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Getting Straight (1970)

Getting Straight.jpg

A man who can’t believe in a cause can never believe in himself.  Graduate student Harry Bailey (Elliott Gould) was once one of the most visible undergraduate activists on campus, but now that he’s back studying for his master’s for a teaching qualification after a bruising experience with the real world while serving in Vietnam he’s trying to fly right. Trouble is, the campus is exploding with various student movements, and girlfriend Jan (Candice Bergen), is caught up in most of them yet betrays her deeply traditional desire to be a suburban wife. As Harry gets closer to finishing his degree, he finds his iconoclastic attitude increasingly aligned with the students rather than the faculty and believes he can be a great high school teacher dedicated to finding the next Salinger, but what of the majority of kids he’ll teach? His beliefs are challenged by his professors and he gets in deep trouble when his draft-dodging friend Nick (Robert F. Lyons) sits one of his exams Good scientist. Lousy lay. The genial performance of Gould (sporting a moustache fit for Groucho Marx) is one of the reasons that this campus revolution movie survives slightly better reputationally than the other ones released that year, The Strawberry Statement and RPM (and supporting actress Jeannie Berlin is also in the latter). It’s also because it’s fair – a smart and savvy takedown of the student politics that always remain within the safe space of the campus and not the real world of Vietnam where Harry realised that reality bites the big one. The marines want guys who are crazy about killing, they don’t want guys who are just crazy, he deadpans when Nick shows signs of insanity – the Army rejects this doofus so he volunteers for their soul brothers and becomes a gung-ho fighter. It’s also about the vocation of teaching and how to communicate effectively and kindly to the majority, as Harry must be reminded when he expresses a desire to uncover and tutor only the gifted. Both Jeff Corey and Cecil Kellaway are a steadfast presence on faculty, proving that not all the Establishment is a washout.  The goose-cooking is complete in a viva where Harry finds himself confronted by a professor determined to make him believe The Great Gatsby is the work of a closet homosexual and Harry just gets mad as hell and can’t take it any more. A sharply observed portrait of a time and place teasing out the contradictory sexual and political strands of the period’s self-justifying rationale that is oddly resonant in today’s self-satisfied sociocultural echo chamber. Bergen is a great romantic other half, a fresh-faced and naively optimistic girl who would really like the happy suburban life away from all of this, yet she still gets stuck into protests. Harrison Ford makes a terrific impression in a well written supporting role. Adapted by Robert Kaufman from the novel by Ken Kolb and sympathetically directed by Richard Rush, lensed by his favourite DoP, László Kovács (Hell’s Angels on Wheels, Psych-Out, The Savage 7, Freebie and the Bean). It’s always just great with you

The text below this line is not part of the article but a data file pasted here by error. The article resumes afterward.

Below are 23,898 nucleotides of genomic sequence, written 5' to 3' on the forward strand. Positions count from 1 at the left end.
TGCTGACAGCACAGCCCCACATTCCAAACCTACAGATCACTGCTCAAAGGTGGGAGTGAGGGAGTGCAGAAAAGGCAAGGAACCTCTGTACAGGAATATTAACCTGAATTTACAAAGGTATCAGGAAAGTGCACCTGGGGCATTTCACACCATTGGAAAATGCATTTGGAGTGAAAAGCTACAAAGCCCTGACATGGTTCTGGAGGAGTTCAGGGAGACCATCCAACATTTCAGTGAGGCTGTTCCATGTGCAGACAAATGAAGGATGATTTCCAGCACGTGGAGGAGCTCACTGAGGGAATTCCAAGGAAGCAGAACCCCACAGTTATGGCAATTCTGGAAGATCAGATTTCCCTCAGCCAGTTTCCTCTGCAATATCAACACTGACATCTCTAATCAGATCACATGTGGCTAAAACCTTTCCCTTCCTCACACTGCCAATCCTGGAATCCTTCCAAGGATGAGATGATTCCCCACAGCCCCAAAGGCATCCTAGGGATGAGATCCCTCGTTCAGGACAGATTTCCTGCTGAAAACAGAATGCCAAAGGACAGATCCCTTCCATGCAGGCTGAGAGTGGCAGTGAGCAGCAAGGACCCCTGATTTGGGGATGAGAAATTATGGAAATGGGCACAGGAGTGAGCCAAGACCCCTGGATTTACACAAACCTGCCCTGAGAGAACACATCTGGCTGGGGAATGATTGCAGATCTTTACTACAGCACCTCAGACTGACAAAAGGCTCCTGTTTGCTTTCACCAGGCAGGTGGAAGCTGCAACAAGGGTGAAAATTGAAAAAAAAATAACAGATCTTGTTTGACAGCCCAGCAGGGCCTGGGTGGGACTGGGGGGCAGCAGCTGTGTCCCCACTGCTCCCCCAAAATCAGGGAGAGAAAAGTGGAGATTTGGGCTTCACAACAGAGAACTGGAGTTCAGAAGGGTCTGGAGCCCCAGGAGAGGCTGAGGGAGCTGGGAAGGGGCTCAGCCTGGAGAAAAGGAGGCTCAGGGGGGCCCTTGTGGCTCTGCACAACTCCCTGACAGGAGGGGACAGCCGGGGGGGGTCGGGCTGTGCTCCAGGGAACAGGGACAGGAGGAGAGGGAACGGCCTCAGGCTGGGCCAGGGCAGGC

About elainelennon

An occasional movie-watching diary.

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